In the early morning hours of August 2, 1943, US Navy motor torpedo boat PT-109 patrolled the still, black waters of Blackett Strait in the Solomon Islands. Suddenly, the Japanese destroyer Amagiri loomed out of the darkness, bearing directly down on the smaller ship. There was no time to get out of the way—the destroyer crashed into PT-109, slicing the mosquito boat in two and setting the shark-infested waters aflame with burning gasoline. Ten surviving crewmembers and their young skipper clung to the wreckage, their odds of survival growing slimmer by the instant.

Lt. John F. Kennedy’s first command was an unqualified disaster. Yet over the next three days, the privileged son of a Boston multimillionaire displayed extraordinary courage, stamina, and leadership as he risked his life to shepherd his crew to safety and coordinate a daring rescue mission deep in enemy territory. Lieutenant Kennedy earned a Navy and Marine Corps Medal and a Purple Heart, and the story of PT-109 captured the public’s imagination and helped propel the battle-tested veteran all the way to the White House.

Acclaimed war correspondent Richard Tregaskis—who once beat out the future president for a spot on the Harvard University swim team—brings this remarkable chapter in American history to vivid life in John F. Kennedy and PT-109. From the crucial role torpedo boats played in the fight for the Solomon Islands to Kennedy’s eager return to the front lines at the helm of PT-59, Tregaskis tells the full story of this legendary incident with the same riveting style and meticulous attention to detail he brought to Guadalcanal Diary and Invasion Diary.

This ebook features an illustrated biography of Richard Tregaskis including rare images from the American Heritage Center at the University of Wyoming. — Publisher’s Description

 

From history classes and documentaries I was definitely familiar with John F. Kennedy and in a cursory way familiar with his naval career, especially as it related to action with PT-109.  Until reading this book, however, I was unaware of the full story of not only Kennedy’s service, but of the PT boat program as a whole.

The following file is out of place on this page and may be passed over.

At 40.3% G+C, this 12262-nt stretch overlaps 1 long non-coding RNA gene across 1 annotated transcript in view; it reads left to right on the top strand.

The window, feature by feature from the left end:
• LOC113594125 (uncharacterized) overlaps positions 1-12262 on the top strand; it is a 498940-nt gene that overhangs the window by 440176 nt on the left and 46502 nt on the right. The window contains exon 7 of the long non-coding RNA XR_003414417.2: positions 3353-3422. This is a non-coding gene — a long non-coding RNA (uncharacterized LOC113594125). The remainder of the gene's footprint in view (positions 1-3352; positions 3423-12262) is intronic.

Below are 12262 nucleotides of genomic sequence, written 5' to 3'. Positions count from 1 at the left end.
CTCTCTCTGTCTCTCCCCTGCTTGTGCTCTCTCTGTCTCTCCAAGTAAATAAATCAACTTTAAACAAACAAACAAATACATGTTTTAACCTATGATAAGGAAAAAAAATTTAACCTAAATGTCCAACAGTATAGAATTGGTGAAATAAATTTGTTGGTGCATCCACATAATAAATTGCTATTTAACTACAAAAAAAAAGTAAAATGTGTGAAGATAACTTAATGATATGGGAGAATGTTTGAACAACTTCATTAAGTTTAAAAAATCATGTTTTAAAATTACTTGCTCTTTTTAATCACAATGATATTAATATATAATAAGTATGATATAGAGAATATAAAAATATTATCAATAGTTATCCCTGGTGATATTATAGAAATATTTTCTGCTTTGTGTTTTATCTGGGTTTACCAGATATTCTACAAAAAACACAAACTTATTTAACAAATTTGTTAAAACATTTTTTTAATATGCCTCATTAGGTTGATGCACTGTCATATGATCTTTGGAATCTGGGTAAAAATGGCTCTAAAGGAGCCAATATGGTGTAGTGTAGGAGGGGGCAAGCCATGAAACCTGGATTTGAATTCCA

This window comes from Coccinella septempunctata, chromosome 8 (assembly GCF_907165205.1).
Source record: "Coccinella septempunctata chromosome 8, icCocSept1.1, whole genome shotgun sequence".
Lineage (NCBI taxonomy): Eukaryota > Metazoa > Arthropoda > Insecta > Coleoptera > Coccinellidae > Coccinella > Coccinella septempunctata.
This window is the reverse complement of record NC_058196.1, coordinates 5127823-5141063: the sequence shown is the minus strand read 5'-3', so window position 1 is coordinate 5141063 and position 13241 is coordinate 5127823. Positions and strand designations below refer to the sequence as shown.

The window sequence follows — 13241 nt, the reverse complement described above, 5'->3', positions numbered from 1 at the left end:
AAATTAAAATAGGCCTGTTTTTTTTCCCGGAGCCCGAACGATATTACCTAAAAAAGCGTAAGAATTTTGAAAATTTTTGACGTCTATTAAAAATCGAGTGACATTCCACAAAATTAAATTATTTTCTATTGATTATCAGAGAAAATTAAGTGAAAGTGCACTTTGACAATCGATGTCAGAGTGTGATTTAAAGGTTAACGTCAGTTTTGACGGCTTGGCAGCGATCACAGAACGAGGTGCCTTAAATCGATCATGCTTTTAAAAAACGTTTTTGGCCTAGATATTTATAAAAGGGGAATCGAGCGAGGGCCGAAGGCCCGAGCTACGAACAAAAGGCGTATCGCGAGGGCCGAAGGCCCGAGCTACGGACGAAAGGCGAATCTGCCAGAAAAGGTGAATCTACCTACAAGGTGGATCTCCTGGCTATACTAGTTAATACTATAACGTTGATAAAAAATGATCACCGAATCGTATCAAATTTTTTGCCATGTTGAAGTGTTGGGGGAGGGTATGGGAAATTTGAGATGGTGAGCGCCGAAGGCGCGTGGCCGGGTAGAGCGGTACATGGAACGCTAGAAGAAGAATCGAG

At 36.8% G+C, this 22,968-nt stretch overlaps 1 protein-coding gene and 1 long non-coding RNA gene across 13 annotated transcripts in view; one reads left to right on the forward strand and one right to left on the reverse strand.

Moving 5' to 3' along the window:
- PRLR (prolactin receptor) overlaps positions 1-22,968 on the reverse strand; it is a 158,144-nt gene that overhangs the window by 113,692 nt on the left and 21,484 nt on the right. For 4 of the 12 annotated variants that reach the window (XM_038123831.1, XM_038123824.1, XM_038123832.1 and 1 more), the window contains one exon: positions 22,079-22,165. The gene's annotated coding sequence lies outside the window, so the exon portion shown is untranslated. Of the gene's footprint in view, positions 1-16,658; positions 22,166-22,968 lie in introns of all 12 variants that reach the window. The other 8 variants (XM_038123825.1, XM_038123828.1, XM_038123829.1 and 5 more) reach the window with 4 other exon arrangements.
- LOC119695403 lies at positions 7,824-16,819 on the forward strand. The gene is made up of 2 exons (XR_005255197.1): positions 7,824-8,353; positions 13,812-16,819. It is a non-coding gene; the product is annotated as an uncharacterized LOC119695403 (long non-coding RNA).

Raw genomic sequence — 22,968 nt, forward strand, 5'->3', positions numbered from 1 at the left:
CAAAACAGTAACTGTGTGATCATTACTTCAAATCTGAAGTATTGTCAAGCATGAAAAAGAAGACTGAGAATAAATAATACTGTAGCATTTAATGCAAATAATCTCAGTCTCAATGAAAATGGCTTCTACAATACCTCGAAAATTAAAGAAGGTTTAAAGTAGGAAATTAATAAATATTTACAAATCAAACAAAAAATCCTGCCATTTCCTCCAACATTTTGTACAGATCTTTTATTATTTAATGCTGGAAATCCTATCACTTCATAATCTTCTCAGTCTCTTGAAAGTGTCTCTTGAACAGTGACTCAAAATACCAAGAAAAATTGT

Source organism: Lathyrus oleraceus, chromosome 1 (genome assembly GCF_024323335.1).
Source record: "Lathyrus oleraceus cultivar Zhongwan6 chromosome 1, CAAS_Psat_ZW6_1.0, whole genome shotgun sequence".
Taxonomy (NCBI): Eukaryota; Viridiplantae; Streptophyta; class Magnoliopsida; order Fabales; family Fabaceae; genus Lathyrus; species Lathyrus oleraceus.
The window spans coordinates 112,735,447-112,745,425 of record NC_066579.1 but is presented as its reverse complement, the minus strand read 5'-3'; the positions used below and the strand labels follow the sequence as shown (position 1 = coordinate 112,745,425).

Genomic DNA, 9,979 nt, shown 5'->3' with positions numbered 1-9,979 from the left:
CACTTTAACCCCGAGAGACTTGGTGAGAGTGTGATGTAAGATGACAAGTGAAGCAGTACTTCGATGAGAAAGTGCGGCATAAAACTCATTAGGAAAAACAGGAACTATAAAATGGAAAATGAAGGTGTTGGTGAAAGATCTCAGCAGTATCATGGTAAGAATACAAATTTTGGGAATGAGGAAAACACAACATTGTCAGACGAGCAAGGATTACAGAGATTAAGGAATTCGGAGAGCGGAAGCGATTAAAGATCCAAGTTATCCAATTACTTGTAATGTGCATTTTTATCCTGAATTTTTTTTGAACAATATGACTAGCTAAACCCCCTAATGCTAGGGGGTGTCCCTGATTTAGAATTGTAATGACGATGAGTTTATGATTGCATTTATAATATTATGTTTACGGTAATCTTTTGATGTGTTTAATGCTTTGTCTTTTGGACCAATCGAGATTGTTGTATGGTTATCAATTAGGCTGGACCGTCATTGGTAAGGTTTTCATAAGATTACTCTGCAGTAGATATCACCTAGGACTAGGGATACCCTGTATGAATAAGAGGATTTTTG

Richard Tregaskis is perhaps best known for his gripping account Guadalcanal Diary, but I had been unaware that he also wrote several more WWII histories, this one in particular.  First published in 1962 during the Kennedy administration, John F. Kennedy and PT-109 serves to highlight the military career and heroism of who was then the sitting President of the United States.  Tregaskis seems to have written it through that lens, as there is very little that does not paint JFK in the most glowing light, and honestly, I can see why.  The calm and poise he seemed to show throughout the harrowing days after the sinking of PT-109 and his efforts to save himself and his crew are second to none.

As for Tregaskis’ account, it is very methodical to say the least.  He does an excellent job painting the scene, not only of a young Lt. Kennedy’s military career up to that fateful day in 1943, but how he came to be in the Pacific Theater and on a PT boat specifically.  We are walked through step by step the young officer’s entry to naval service while at the same time learning about the development and implementation of the little PT boats that served so heroically in the war.  Tregaskis had taken very little liberty with the facts surrounding events and this makes John F. Kennedy and PT-109 a good piece of source material for research on this subject.

My only real knocks on this text is that first, because of the methodical nature of the prose I was not as gripped in the story or held in suspense as much as I would have liked to be.  I had trouble imagining myself serving there alongside Kennedy and really experiencing the danger and horror and fear that must have swept over each crew member (whether they would have admitted it or not) after their boat was lost.  This could also be in part because I knew how it would all turn out in the end!  My second fault was the lack of maps, diagrams, and pictures about Kennedy and his PT boat and crew.  I am not sure if this is a feature of just my copy, or is the final publication will have these items.  As a visual learner, I would have enjoyed reading much more if I was able to see and experience these within the text or as an insert, rather than looking elsewhere.  Overall these are not enough to dissuade me from recommending John F. Kennedy and PT-109 to anyone interested in the subject matter and I would consider this as a possible addition to my high school library collection.

Many thanks to NetGalley and Open Road Media for the opportunity to read and review John F. Kennedy and PT-109.

Three of Five Stars

John F. Kennedy and PT-109 on Amazon

John F. Kennedy and PT-109 on Barnes and Noble

John F. Kennedy and PT-109 on Goodreads

John F. Kennedy and PT-109 on LibraryThing

 
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Posted by on November 18, 2016 in Reviews